We left Chiang Mai and drove up the hairpin turns to the top of the mountain. It had started to sprinkle about halfway up the mountain but by the time we got to the top, it was really raining. We were supposed to go to the temple then the Orchid Jade Factory but decided to do it the other way around.
At the jade factory we saw a brief video about the 2 different types of jade and all the different colors that jade comes in...violet, black, white, red and, of course, green. Then we went back into the factory area where they were shaping jade into different things...mostly Buddha statues. There was a gallery of incredibly intricate jade carvings.
Out front, there was all the jewelry; not just jade but also ruby and sapphire. It was beautiful, high quality stuff and many of us got something. I didn't. Not that it wasn't gorgeous, I just don't wear much in the way of jewelry.
By the time we were done there, it had mostly stopped raining so we went back to the temple area. There are about 300 steps you have to climb to get to the temple; the steps rise between elaborate and huge snake handrails.
At the top, Ken walked us through the Ramayana story murals in the gallery ringing the temple. Then we wandered a bit on our own. There were dozens of Buddha statues around the central temple and a number of people were walking three times around it with a lotus flower held vertically between their palms. It's kind of like a mini-pilgrimage and a way for Buddhists to make merit.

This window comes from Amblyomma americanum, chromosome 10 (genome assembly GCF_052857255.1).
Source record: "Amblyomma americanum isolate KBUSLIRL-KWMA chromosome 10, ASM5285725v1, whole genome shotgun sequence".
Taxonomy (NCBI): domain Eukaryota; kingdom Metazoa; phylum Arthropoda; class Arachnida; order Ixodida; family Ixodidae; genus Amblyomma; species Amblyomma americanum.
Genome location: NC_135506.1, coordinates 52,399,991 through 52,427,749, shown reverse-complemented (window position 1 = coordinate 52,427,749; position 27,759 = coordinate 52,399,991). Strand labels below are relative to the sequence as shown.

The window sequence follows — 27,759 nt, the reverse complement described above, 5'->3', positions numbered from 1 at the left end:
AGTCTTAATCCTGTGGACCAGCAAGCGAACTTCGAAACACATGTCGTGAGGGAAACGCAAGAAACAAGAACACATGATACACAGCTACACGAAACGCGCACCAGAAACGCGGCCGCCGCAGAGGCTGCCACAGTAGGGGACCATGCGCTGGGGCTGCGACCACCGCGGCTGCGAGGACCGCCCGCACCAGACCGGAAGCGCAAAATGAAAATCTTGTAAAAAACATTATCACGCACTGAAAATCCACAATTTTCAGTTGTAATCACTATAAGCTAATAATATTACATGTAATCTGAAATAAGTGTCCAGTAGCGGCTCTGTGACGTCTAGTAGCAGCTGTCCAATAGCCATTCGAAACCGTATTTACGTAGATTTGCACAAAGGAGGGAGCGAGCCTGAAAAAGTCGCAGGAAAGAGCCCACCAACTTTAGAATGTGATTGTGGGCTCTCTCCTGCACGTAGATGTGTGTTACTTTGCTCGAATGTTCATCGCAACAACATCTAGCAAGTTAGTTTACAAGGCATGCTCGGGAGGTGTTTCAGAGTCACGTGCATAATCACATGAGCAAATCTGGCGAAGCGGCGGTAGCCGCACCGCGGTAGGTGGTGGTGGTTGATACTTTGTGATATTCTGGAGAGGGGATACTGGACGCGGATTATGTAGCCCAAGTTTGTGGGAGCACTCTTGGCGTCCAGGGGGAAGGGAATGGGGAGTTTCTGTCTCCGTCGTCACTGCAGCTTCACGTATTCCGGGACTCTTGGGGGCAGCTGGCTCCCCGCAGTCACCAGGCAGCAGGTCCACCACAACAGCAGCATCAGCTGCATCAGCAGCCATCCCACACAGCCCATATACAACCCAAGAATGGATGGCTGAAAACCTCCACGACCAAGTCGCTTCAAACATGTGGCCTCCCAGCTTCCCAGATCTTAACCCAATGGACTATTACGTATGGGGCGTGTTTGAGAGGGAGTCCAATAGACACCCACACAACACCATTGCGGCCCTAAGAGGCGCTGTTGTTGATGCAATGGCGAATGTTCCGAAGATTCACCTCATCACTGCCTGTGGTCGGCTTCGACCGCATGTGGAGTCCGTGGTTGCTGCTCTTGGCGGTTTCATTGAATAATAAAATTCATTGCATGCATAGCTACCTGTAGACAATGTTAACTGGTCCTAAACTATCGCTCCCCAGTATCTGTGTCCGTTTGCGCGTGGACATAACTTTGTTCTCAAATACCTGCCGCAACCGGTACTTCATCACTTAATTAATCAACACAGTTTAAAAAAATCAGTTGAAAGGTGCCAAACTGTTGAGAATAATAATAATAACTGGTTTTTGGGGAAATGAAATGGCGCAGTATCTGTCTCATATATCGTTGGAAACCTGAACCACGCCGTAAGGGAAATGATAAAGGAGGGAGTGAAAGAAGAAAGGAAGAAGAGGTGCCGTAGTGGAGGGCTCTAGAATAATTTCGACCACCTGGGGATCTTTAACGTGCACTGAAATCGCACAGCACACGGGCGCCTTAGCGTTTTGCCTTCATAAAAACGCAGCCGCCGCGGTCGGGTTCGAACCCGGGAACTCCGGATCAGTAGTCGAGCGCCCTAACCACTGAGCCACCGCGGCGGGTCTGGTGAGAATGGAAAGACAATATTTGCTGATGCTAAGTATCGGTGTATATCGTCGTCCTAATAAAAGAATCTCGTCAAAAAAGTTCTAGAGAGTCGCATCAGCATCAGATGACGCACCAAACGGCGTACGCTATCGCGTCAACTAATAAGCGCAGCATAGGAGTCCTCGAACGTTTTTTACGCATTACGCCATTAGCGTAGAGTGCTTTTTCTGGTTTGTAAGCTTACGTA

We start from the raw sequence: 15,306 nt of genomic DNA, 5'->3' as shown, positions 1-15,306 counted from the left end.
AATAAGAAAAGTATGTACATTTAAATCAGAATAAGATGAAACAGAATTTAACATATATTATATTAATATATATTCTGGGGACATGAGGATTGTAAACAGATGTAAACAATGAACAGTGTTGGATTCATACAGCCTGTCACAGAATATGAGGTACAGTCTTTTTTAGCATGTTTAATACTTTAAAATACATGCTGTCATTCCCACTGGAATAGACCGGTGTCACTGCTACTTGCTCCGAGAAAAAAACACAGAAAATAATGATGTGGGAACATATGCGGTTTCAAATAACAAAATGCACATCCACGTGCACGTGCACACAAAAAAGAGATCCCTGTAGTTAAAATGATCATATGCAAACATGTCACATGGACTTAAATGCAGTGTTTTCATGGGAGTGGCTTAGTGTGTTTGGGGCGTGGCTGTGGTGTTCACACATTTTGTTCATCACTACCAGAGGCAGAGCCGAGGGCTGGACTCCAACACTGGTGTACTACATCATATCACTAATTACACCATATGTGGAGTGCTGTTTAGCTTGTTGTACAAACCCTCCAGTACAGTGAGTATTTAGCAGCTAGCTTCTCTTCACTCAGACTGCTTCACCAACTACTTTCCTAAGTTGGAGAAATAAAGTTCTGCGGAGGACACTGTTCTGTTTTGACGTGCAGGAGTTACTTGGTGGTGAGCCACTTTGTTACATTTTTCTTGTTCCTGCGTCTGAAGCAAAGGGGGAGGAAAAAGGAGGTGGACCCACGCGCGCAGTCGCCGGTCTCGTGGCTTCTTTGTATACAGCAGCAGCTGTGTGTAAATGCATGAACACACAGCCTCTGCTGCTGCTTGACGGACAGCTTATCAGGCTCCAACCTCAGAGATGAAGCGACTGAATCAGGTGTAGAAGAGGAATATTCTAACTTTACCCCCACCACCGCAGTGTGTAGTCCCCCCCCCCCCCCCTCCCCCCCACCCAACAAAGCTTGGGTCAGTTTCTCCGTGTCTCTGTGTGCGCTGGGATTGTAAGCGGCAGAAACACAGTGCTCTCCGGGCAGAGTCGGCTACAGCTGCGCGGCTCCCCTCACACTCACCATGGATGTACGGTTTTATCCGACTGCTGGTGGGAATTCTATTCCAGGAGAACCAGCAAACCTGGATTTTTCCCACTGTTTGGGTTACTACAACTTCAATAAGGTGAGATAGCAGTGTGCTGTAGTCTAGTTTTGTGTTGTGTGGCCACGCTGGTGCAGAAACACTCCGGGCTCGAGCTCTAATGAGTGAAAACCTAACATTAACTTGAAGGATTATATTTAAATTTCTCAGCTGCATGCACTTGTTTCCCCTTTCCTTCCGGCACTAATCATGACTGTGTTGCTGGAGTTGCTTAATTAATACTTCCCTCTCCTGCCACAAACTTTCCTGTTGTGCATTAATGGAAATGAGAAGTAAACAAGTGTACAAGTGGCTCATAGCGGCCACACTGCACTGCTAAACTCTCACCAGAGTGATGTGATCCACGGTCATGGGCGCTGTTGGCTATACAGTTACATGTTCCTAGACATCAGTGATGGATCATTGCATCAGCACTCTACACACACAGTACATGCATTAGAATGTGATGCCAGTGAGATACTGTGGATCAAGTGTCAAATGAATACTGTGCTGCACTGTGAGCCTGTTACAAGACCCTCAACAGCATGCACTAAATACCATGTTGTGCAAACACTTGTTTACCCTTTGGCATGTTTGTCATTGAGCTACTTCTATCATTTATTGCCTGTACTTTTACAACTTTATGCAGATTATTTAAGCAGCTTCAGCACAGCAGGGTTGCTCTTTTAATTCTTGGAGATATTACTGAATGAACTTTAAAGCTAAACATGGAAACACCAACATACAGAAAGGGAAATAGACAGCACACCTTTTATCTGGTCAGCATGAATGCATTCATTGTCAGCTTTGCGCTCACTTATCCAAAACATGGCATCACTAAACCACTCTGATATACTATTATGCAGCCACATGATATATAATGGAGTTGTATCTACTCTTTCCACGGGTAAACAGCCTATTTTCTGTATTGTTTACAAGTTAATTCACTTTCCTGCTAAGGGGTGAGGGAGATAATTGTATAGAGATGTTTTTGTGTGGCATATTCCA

After the inside of the temple, I walked around the outside. From the back side of the temple there is an incredible, panoramic view of Chiang Mai. It was a little hazy from the rain but still an impressive view.
I walked back down the steps and toward the bottom were lots of vendors selling fuit, food, scarves, clothes, etc. I went in with 2 of the girls to get a pashmina scarf...with 3 you get a discount. I also bought some rambutans, mangosteen and rose apple.
At the very bottom of the temple stair area, I met up with others in our group who were waiting for the others. There were also vendors here as well. There was a fruit vendor that had watermelon which was very popular with our group. I got some guava and something I'd never seen before. Urt said it was santee...or something like that. It was faintly pinkish colored and the fruit part was soft, like a mango but curved around a large, gellatinous pulp covered pit. Urt said not to eat the pulpy part, just the pinkish part. I didn't think it was bad but the others in the group who tried it pretty much universally spit it out. They thought the rambutan was ok and the mangosteen was yummy.